Saturday, January 31, 2009

The Zen of Tea on the Road to Taiwan


A Story for the Ox New Year.
Travel to Taiwan for an American was still very exotic in the late 1980s, before the Internet, before the English language invaded Asia outside of Hong Kong, which was still under the British flag.

My BFF had been living in Taipei for 8 months when I went over to visit. She met me at the sparkling, modern Chiang Kai-shek airport with her boyfriend, who we will call Wachung, and his black town car. BFF herself got around town on a small Honda motorcycle, like most of the city dwellers. Unlike many of her fellow expat English instructors, BFF did not live in an American enclave, but in a “real” apartment, and so I quickly got swept up into Asian city life.


We buzzed around the city on the motorcycle—zipping over to the Chiang Kai Chek memorial, the Long Shaun (Dragon) temple, the Shrine of the Martyrs, with it’s impressive changing of the guard. At the National Palace Museum we partook of the sublime ritual of a proper Chinese tea service. The teahouse was renovated in 2007 into modern blandness, but in 1987 it was still a replica of the Three Treasures room at the Forbidden City in Beijing with a spectacular carved and painted ceiling, dotted with songbirds in bamboo cages. (A traditional tea service requires the presence of a songbird in a bamboo cage.)

Proper Chinese tea is a confluence of time, commitment, exquisite design, aroma, flavor, and textures: the cast iron kettle, the Yixing clay tea pot, porcelain cups and bowels, the linen of the tea towel, the bamboo of the songbird cages. It’s a tacit contract between the server and the served that presentation is essential, that every action is embued with artful thought. There is a fluid choreography to the motions of pouring and straining, steeping and drinking. It was a deeply memorable experience.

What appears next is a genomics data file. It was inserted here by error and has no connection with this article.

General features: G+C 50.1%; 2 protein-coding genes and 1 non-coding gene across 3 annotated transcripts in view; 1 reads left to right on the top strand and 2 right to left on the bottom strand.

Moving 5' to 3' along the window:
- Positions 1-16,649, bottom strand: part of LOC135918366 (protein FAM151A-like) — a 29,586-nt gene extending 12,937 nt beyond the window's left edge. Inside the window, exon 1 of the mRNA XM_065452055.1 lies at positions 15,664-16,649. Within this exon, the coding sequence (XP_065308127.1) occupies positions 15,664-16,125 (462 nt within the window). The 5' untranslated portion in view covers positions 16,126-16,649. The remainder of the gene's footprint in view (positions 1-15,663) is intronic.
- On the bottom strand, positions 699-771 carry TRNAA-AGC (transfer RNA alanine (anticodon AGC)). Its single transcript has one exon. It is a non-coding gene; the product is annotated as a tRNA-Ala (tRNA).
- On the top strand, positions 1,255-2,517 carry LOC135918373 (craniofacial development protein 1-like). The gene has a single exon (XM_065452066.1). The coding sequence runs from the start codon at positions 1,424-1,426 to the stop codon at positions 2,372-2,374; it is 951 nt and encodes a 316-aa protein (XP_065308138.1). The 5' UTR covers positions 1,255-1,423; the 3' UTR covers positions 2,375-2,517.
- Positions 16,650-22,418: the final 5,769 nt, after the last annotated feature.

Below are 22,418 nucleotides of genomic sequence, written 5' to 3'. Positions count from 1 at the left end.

We spent New Year’s Eve at dinner at Wachung’s parents, who had gone out and bought knives and folks for everyone at the table. They thought that I might not be able to use chopsticks, and they did not want to single me out. It was extremely gracious though unnecessary. After dinner we went to watch the fireworks and then out to a club to go dancing, all to welcome in the Year of the Rabbit.

After giving me 3 days to adjust to my jet lag, BFF suggested the radical idea of taking the motorcycle on a 2 week trip literally around the country. Wachung didn’t like the idea. He did not speak much English, but he was quite clear with “M.A., you no go, you no go. You lady, lady no go.”

But what an opportunity. BFF and I were fans of the Hope/Crosby “Road” pictures, and here one was coming to life for us. We joked about needing to wait for the script from Paramount, but I had to stay on a schedule to get back to Wall Street on time. So without a script, and trading a camel for a motorcycle, we headed Southeast out of Taipei enroute to Hualien, a city of marble.

(top photo AngMoKio)

1 comments:

Me, BFF said...

M.A.,

This is wonderful! I forgot about the knives and forks, but I remember laughing a lot at WaChung's house. Didn't he take us out to see fireworks after dinner?
A great night.